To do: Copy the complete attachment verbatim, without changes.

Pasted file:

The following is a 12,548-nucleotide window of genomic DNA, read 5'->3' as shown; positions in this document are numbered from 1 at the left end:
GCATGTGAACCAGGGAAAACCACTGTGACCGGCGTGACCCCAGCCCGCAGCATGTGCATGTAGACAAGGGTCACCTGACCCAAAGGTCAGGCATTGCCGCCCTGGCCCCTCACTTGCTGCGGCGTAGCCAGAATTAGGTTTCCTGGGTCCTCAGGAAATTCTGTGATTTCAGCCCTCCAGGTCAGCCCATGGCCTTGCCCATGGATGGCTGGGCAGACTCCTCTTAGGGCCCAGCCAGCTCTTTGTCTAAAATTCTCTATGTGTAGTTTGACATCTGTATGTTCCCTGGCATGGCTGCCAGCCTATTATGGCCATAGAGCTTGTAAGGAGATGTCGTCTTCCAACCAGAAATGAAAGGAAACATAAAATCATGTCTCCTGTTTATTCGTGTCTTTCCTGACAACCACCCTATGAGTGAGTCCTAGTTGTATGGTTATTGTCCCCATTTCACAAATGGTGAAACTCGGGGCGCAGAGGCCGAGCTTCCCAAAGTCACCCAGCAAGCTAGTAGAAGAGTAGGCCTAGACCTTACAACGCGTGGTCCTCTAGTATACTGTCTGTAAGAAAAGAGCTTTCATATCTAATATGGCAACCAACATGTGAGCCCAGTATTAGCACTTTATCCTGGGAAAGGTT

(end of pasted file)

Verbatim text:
The following is a 12,548-nucleotide window of genomic DNA, read 5'->3' as shown; positions in this document are numbered from 1 at the left end:
GCATGTGAACCAGGGAAAACCACTGTGACCGGCGTGACCCCAGCCCGCAGCATGTGCATGTAGACAAGGGTCACCTGACCCAAAGGTCAGGCATTGCCGCCCTGGCCCCTCACTTGCTGCGGCGTAGCCAGAATTAGGTTTCCTGGGTCCTCAGGAAATTCTGTGATTTCAGCCCTCCAGGTCAGCCCATGGCCTTGCCCATGGATGGCTGGGCAGACTCCTCTTAGGGCCCAGCCAGCTCTTTGTCTAAAATTCTCTATGTGTAGTTTGACATCTGTATGTTCCCTGGCATGGCTGCCAGCCTATTATGGCCATAGAGCTTGTAAGGAGATGTCGTCTTCCAACCAGAAATGAAAGGAAACATAAAATCATGTCTCCTGTTTATTCGTGTCTTTCCTGACAACCACCCTATGAGTGAGTCCTAGTTGTATGGTTATTGTCCCCATTTCACAAATGGTGAAACTCGGGGCGCAGAGGCCGAGCTTCCCAAAGTCACCCAGCAAGCTAGTAGAAGAGTAGGCCTAGACCTTACAACGCGTGGTCCTCTAGTATACTGTCTGTAAGAAAAGAGCTTTCATATCTAATATGGCAACCAACATGTGAGCCCAGTATTAGCACTTTATCCTGGGAAAGGTT